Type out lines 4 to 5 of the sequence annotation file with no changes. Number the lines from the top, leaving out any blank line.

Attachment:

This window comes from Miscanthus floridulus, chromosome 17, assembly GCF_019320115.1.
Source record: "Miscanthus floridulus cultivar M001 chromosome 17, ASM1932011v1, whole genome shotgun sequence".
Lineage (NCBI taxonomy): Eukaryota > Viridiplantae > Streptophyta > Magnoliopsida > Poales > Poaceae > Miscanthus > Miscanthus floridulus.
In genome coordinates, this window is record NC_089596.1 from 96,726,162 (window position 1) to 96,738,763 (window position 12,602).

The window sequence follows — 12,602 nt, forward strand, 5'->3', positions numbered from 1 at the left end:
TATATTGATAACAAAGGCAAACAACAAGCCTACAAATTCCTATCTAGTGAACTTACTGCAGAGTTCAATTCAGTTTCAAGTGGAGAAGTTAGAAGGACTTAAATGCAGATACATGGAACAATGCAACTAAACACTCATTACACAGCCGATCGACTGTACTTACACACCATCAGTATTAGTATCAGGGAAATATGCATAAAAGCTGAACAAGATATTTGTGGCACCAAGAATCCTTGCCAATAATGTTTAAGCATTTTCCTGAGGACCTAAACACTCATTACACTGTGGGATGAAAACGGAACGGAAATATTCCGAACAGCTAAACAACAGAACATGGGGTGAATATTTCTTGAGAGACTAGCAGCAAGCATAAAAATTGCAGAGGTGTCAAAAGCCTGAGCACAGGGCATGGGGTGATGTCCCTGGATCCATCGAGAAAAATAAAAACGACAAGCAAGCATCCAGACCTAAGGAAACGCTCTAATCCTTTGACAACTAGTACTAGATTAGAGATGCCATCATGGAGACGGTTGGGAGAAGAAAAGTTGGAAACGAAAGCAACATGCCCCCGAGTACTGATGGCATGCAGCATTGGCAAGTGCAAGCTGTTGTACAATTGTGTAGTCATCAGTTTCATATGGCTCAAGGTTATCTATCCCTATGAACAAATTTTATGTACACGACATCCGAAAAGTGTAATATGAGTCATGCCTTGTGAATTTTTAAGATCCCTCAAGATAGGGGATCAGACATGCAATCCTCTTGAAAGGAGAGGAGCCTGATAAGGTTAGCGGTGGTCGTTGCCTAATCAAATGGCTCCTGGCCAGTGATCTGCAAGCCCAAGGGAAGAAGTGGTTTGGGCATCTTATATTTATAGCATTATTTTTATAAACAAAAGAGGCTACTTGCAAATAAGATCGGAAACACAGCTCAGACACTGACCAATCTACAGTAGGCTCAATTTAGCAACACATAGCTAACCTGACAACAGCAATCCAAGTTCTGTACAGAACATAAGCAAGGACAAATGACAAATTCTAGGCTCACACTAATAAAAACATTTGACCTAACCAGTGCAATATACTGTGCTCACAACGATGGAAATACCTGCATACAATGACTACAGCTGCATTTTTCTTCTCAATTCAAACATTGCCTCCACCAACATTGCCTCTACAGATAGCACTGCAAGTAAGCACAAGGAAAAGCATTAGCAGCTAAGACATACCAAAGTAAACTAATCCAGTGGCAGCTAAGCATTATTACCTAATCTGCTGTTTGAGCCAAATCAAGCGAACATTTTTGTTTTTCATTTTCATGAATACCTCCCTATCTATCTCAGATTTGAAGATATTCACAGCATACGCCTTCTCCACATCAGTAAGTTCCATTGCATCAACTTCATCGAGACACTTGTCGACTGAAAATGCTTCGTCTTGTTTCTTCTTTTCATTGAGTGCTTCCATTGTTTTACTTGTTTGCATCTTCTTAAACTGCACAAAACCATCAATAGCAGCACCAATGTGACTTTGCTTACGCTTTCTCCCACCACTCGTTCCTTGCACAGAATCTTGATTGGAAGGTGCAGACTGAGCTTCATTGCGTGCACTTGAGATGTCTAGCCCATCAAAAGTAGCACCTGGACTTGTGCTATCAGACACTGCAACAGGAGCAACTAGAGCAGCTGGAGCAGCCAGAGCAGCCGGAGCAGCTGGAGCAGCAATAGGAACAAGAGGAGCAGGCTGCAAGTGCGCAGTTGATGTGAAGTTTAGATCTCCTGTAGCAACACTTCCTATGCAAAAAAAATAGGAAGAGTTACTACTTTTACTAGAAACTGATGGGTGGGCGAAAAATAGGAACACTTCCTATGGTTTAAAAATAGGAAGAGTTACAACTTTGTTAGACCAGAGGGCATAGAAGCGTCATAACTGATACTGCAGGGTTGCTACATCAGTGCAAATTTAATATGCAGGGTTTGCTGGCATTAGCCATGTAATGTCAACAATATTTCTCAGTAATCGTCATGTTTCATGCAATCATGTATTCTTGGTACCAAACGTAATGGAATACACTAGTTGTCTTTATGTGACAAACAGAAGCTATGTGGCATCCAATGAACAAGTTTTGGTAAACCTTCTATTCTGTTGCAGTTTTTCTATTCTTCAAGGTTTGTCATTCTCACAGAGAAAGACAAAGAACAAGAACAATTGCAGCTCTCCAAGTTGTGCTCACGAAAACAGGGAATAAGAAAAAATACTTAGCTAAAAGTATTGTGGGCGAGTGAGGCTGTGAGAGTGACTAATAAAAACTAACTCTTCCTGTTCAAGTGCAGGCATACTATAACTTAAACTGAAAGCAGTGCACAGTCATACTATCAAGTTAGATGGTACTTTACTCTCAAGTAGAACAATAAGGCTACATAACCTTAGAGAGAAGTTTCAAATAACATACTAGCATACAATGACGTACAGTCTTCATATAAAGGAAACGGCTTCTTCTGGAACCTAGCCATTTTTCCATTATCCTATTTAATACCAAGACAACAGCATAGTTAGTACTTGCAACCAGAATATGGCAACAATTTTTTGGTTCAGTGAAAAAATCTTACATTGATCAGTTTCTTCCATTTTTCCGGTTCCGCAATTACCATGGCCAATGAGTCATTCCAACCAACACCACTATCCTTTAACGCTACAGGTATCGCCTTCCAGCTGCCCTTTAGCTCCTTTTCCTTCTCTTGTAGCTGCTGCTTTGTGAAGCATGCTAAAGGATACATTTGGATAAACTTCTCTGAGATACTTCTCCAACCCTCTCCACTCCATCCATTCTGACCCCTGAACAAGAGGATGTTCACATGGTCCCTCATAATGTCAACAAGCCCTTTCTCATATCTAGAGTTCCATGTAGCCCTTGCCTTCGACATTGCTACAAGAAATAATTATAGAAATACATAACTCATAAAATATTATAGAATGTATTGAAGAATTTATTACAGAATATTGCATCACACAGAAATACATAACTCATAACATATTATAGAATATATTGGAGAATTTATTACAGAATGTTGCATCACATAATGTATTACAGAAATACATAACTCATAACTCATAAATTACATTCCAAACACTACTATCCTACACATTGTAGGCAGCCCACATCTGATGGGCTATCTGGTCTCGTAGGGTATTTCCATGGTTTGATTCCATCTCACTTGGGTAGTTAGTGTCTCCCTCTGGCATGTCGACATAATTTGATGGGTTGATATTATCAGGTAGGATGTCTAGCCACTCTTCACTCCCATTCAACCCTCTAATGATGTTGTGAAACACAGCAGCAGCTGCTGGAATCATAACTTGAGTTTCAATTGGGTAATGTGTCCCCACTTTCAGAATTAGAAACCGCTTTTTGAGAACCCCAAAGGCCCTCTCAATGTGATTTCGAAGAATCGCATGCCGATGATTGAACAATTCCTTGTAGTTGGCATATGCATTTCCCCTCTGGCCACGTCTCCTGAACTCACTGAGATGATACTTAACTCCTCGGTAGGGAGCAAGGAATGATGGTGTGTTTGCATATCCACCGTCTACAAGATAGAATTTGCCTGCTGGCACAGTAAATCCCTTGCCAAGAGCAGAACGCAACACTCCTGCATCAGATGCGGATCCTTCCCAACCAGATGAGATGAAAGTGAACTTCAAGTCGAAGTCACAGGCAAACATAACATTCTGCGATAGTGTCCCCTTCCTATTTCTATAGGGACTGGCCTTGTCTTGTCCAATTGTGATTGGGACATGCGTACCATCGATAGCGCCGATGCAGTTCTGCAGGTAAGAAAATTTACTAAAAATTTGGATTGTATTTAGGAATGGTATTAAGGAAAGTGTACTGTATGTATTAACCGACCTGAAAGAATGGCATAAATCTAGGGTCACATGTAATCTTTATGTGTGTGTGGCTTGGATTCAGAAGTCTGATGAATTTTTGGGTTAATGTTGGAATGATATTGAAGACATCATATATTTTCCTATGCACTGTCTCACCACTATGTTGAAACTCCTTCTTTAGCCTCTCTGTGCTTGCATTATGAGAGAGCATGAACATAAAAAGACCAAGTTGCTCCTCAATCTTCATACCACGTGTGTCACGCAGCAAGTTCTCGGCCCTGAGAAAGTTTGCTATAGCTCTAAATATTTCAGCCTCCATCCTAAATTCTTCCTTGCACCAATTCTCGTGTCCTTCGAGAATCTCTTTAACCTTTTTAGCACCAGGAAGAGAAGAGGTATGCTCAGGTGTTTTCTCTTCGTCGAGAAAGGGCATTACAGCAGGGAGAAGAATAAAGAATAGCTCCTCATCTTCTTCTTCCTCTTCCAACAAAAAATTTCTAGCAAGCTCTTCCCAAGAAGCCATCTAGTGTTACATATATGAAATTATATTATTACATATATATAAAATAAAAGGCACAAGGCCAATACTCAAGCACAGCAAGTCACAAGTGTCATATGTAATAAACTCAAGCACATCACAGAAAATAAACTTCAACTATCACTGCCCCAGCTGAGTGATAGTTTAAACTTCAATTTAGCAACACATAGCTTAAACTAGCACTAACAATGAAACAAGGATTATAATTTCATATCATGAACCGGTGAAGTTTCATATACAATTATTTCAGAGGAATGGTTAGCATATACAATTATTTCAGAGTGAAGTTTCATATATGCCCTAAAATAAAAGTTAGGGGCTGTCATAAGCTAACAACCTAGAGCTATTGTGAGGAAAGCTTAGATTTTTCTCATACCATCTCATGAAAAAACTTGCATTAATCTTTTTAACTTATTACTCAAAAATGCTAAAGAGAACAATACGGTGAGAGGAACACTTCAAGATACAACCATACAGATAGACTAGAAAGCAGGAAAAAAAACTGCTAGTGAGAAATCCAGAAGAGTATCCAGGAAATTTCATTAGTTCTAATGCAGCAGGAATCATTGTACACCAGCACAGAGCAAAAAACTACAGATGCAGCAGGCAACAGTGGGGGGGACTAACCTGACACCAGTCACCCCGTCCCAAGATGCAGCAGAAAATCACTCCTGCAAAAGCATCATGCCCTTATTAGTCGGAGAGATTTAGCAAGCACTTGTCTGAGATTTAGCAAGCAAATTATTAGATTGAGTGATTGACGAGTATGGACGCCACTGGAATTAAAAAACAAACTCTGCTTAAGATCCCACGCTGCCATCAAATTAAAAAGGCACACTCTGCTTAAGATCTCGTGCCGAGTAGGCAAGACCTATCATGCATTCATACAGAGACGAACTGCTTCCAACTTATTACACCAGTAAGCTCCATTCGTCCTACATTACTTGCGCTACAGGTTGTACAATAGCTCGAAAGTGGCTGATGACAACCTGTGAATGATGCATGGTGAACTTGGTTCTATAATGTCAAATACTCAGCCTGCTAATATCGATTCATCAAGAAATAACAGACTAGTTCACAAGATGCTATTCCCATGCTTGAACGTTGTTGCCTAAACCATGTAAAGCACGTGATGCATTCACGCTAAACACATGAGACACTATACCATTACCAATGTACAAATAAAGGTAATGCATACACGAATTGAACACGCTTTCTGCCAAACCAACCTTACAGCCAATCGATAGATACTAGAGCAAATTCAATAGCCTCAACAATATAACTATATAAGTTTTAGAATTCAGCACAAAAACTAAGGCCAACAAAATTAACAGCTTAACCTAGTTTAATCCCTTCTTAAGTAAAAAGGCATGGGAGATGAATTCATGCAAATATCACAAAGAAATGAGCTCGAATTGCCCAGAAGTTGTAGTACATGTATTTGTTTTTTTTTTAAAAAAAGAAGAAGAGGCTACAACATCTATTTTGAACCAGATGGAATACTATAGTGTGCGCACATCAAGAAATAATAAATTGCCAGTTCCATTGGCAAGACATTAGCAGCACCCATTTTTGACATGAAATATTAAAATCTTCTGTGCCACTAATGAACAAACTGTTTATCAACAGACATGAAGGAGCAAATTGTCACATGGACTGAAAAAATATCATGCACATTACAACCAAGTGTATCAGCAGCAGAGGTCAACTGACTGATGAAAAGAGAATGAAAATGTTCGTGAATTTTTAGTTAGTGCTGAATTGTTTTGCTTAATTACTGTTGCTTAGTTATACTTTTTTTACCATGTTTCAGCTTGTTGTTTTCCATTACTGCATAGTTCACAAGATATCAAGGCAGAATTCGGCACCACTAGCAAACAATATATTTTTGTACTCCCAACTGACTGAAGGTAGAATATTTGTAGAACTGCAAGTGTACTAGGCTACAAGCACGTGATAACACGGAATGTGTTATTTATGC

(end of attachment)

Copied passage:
In genome coordinates, this window is record NC_089596.1 from 96,726,162 (window position 1) to 96,738,763 (window position 12,602).

The window sequence follows — 12,602 nt, forward strand, 5'->3', positions numbered from 1 at the left end: